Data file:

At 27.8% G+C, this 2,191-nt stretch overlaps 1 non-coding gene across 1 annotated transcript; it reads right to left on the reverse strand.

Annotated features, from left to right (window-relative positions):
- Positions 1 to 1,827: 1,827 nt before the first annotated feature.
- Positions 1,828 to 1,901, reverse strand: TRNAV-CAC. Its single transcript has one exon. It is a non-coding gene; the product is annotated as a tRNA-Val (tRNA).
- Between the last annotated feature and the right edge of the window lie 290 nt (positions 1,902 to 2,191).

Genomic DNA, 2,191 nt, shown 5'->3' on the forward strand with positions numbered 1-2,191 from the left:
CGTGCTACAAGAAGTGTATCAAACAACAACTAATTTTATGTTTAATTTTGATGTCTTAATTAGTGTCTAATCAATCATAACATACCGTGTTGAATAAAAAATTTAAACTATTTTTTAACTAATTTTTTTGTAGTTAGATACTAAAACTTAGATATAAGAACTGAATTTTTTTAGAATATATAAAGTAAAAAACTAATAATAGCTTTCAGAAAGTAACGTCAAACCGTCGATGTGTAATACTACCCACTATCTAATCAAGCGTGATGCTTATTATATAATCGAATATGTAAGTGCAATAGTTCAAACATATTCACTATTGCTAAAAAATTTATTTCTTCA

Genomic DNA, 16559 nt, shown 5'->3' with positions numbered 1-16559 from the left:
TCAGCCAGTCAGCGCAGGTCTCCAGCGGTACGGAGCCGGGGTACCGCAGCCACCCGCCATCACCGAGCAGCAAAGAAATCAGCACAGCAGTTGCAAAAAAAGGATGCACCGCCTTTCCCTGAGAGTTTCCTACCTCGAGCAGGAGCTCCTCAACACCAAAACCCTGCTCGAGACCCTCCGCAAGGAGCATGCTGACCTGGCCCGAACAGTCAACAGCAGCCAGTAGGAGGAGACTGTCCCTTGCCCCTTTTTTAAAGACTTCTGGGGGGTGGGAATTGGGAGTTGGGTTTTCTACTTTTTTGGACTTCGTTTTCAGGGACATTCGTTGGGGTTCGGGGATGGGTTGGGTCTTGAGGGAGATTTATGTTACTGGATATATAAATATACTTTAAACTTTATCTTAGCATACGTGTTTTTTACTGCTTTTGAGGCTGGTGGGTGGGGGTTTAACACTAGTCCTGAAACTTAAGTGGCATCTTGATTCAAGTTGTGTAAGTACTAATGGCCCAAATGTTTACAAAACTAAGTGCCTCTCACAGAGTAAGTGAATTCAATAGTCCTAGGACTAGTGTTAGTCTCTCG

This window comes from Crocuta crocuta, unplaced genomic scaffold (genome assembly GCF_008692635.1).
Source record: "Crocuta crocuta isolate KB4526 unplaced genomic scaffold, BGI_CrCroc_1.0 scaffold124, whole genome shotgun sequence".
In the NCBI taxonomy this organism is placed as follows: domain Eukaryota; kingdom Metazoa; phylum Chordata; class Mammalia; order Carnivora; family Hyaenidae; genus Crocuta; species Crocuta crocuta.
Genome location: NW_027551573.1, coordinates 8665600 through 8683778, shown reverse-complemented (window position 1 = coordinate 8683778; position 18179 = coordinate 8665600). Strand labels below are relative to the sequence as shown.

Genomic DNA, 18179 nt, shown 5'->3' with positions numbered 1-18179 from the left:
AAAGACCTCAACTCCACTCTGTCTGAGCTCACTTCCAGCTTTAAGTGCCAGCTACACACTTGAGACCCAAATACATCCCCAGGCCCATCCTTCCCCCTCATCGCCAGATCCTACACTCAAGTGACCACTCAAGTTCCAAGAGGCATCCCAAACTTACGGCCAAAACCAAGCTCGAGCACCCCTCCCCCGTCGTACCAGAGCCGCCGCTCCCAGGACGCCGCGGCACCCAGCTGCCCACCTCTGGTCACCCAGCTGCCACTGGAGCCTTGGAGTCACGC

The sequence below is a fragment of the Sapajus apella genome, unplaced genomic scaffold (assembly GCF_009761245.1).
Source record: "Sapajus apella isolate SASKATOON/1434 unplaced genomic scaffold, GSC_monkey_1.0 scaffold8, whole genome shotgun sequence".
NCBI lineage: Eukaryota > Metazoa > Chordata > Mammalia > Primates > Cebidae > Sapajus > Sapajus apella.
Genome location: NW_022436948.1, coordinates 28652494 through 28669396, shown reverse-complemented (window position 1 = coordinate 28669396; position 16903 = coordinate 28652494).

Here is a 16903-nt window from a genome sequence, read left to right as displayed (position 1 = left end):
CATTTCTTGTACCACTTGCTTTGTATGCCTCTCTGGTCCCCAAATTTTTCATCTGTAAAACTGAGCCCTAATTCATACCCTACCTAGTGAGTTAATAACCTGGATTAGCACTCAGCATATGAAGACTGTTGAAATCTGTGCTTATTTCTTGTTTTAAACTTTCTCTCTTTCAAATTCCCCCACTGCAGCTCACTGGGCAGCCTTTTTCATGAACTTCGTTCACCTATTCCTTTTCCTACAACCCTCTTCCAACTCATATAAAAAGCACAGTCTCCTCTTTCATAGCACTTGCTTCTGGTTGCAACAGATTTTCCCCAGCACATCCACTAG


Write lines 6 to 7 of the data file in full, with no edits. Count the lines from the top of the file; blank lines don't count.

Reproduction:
Genomic DNA, 2,191 nt, shown 5'->3' on the forward strand with positions numbered 1-2,191 from the left:
CGTGCTACAAGAAGTGTATCAAACAACAACTAATTTTATGTTTAATTTTGATGTCTTAATTAGTGTCTAATCAATCATAACATACCGTGTTGAATAAAAAATTTAAACTATTTTTTAACTAATTTTTTTGTAGTTAGATACTAAAACTTAGATATAAGAACTGAATTTTTTTAGAATATATAAAGTAAAAAACTAATAATAGCTTTCAGAAAGTAACGTCAAACCGTCGATGTGTAATACTACCCACTATCTAATCAAGCGTGATGCTTATTATATAATCGAATATGTAAGTGCAATAGTTCAAACATATTCACTATTGCTAAAAAATTTATTTCTTCA